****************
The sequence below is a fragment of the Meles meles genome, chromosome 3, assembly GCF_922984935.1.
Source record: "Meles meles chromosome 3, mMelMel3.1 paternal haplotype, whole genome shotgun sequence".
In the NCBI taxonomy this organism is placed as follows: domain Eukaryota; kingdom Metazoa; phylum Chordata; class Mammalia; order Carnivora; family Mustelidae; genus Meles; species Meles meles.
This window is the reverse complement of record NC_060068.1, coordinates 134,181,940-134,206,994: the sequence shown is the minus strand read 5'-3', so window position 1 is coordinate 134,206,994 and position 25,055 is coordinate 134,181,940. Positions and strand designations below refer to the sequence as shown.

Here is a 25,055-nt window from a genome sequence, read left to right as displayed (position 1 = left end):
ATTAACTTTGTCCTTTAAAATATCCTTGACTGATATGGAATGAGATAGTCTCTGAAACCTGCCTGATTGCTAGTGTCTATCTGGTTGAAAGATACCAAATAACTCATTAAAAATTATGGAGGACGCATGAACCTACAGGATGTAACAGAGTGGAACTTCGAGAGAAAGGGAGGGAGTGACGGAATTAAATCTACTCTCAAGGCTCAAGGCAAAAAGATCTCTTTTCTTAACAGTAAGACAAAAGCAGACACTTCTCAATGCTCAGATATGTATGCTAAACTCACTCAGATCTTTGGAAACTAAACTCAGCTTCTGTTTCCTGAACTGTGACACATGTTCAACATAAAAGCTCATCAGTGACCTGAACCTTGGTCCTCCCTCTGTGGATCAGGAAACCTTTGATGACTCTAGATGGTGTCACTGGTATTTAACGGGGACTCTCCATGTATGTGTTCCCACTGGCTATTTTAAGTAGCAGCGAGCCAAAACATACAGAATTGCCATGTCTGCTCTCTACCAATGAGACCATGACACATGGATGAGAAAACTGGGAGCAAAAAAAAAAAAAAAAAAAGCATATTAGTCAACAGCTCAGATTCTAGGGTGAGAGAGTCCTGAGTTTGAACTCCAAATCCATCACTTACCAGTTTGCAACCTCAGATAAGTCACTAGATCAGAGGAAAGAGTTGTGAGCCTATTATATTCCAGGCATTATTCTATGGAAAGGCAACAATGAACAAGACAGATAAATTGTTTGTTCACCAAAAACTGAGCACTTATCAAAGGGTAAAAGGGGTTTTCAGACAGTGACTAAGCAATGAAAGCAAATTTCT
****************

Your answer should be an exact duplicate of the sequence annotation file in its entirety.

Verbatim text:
The sequence below is a fragment of the Meles meles genome, chromosome 3, assembly GCF_922984935.1.
Source record: "Meles meles chromosome 3, mMelMel3.1 paternal haplotype, whole genome shotgun sequence".
In the NCBI taxonomy this organism is placed as follows: domain Eukaryota; kingdom Metazoa; phylum Chordata; class Mammalia; order Carnivora; family Mustelidae; genus Meles; species Meles meles.
This window is the reverse complement of record NC_060068.1, coordinates 134,181,940-134,206,994: the sequence shown is the minus strand read 5'-3', so window position 1 is coordinate 134,206,994 and position 25,055 is coordinate 134,181,940. Positions and strand designations below refer to the sequence as shown.

Here is a 25,055-nt window from a genome sequence, read left to right as displayed (position 1 = left end):
ATTAACTTTGTCCTTTAAAATATCCTTGACTGATATGGAATGAGATAGTCTCTGAAACCTGCCTGATTGCTAGTGTCTATCTGGTTGAAAGATACCAAATAACTCATTAAAAATTATGGAGGACGCATGAACCTACAGGATGTAACAGAGTGGAACTTCGAGAGAAAGGGAGGGAGTGACGGAATTAAATCTACTCTCAAGGCTCAAGGCAAAAAGATCTCTTTTCTTAACAGTAAGACAAAAGCAGACACTTCTCAATGCTCAGATATGTATGCTAAACTCACTCAGATCTTTGGAAACTAAACTCAGCTTCTGTTTCCTGAACTGTGACACATGTTCAACATAAAAGCTCATCAGTGACCTGAACCTTGGTCCTCCCTCTGTGGATCAGGAAACCTTTGATGACTCTAGATGGTGTCACTGGTATTTAACGGGGACTCTCCATGTATGTGTTCCCACTGGCTATTTTAAGTAGCAGCGAGCCAAAACATACAGAATTGCCATGTCTGCTCTCTACCAATGAGACCATGACACATGGATGAGAAAACTGGGAGCAAAAAAAAAAAAAAAAAAAGCATATTAGTCAACAGCTCAGATTCTAGGGTGAGAGAGTCCTGAGTTTGAACTCCAAATCCATCACTTACCAGTTTGCAACCTCAGATAAGTCACTAGATCAGAGGAAAGAGTTGTGAGCCTATTATATTCCAGGCATTATTCTATGGAAAGGCAACAATGAACAAGACAGATAAATTGTTTGTTCACCAAAAACTGAGCACTTATCAAAGGGTAAAAGGGGTTTTCAGACAGTGACTAAGCAATGAAAGCAAATTTCT